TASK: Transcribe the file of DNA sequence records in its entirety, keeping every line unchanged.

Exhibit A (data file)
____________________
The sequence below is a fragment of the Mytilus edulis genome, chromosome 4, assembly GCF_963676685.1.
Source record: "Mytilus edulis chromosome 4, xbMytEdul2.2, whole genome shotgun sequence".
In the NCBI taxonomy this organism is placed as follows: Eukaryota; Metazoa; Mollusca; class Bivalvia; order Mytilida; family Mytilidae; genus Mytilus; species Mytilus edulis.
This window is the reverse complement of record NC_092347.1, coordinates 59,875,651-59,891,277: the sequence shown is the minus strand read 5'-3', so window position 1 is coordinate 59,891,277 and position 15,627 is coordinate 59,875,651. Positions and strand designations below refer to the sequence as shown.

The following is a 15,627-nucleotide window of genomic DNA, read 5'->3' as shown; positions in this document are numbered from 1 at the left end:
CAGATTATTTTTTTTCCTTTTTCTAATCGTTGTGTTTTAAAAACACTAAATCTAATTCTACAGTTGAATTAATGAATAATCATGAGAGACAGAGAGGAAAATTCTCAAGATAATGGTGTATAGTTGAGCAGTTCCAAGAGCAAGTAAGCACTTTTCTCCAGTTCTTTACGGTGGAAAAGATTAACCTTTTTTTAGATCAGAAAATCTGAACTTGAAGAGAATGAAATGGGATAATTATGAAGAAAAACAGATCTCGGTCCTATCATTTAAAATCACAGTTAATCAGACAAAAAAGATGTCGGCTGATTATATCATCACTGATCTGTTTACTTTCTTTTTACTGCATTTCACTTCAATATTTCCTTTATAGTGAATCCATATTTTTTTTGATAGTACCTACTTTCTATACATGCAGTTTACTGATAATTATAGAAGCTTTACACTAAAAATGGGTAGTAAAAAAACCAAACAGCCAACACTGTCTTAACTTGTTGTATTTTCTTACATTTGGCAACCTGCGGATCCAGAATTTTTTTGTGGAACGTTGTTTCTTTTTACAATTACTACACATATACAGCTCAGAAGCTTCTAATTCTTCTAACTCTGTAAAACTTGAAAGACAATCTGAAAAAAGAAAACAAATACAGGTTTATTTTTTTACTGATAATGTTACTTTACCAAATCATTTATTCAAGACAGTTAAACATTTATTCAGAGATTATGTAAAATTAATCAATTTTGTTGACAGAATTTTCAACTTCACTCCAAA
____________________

The sequence below is a fragment of the Mytilus edulis genome, chromosome 4, assembly GCF_963676685.1.
Source record: "Mytilus edulis chromosome 4, xbMytEdul2.2, whole genome shotgun sequence".
In the NCBI taxonomy this organism is placed as follows: Eukaryota; Metazoa; Mollusca; class Bivalvia; order Mytilida; family Mytilidae; genus Mytilus; species Mytilus edulis.
This window is the reverse complement of record NC_092347.1, coordinates 59,875,651-59,891,277: the sequence shown is the minus strand read 5'-3', so window position 1 is coordinate 59,891,277 and position 15,627 is coordinate 59,875,651. Positions and strand designations below refer to the sequence as shown.

The following is a 15,627-nucleotide window of genomic DNA, read 5'->3' as shown; positions in this document are numbered from 1 at the left end:
CAGATTATTTTTTTTCCTTTTTCTAATCGTTGTGTTTTAAAAACACTAAATCTAATTCTACAGTTGAATTAATGAATAATCATGAGAGACAGAGAGGAAAATTCTCAAGATAATGGTGTATAGTTGAGCAGTTCCAAGAGCAAGTAAGCACTTTTCTCCAGTTCTTTACGGTGGAAAAGATTAACCTTTTTTTAGATCAGAAAATCTGAACTTGAAGAGAATGAAATGGGATAATTATGAAGAAAAACAGATCTCGGTCCTATCATTTAAAATCACAGTTAATCAGACAAAAAAGATGTCGGCTGATTATATCATCACTGATCTGTTTACTTTCTTTTTACTGCATTTCACTTCAATATTTCCTTTATAGTGAATCCATATTTTTTTTGATAGTACCTACTTTCTATACATGCAGTTTACTGATAATTATAGAAGCTTTACACTAAAAATGGGTAGTAAAAAAACCAAACAGCCAACACTGTCTTAACTTGTTGTATTTTCTTACATTTGGCAACCTGCGGATCCAGAATTTTTTTGTGGAACGTTGTTTCTTTTTACAATTACTACACATATACAGCTCAGAAGCTTCTAATTCTTCTAACTCTGTAAAACTTGAAAGACAATCTGAAAAAAGAAAACAAATACAGGTTTATTTTTTTACTGATAATGTTACTTTACCAAATCATTTATTCAAGACAGTTAAACATTTATTCAGAGATTATGTAAAATTAATCAATTTTGTTGACAGAATTTTCAACTTCACTCCAAA